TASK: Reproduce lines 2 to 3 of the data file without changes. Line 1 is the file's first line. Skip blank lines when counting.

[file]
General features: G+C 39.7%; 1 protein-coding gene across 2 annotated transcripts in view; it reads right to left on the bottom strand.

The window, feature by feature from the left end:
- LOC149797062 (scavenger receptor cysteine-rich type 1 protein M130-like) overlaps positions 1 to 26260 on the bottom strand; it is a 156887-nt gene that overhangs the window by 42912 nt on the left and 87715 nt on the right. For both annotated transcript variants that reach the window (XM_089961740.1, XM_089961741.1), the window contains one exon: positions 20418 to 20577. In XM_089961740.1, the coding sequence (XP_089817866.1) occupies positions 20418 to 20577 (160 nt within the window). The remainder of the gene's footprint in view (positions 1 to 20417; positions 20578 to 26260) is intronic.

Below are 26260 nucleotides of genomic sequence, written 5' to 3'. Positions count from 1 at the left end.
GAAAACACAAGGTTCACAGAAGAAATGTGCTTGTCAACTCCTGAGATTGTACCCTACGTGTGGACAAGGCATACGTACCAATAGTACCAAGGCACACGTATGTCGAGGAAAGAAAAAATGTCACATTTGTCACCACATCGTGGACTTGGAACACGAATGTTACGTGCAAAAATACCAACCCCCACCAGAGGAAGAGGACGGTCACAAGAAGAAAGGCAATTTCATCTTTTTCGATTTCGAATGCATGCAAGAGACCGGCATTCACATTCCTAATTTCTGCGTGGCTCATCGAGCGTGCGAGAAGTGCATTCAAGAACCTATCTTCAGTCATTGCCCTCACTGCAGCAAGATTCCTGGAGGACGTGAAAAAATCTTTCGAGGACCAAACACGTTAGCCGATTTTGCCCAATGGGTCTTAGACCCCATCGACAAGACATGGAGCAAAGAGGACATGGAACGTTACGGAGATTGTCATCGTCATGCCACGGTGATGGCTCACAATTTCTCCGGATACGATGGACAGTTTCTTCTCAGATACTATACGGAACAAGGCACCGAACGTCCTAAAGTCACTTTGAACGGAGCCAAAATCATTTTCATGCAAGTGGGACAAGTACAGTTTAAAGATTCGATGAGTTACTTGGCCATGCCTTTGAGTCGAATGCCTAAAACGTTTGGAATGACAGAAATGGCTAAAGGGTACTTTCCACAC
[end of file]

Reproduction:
The window, feature by feature from the left end:
- LOC149797062 (scavenger receptor cysteine-rich type 1 protein M130-like) overlaps positions 1 to 26260 on the bottom strand; it is a 156887-nt gene that overhangs the window by 42912 nt on the left and 87715 nt on the right. For both annotated transcript variants that reach the window (XM_089961740.1, XM_089961741.1), the window contains one exon: positions 20418 to 20577. In XM_089961740.1, the coding sequence (XP_089817866.1) occupies positions 20418 to 20577 (160 nt within the window). The remainder of the gene's footprint in view (positions 1 to 20417; positions 20578 to 26260) is intronic.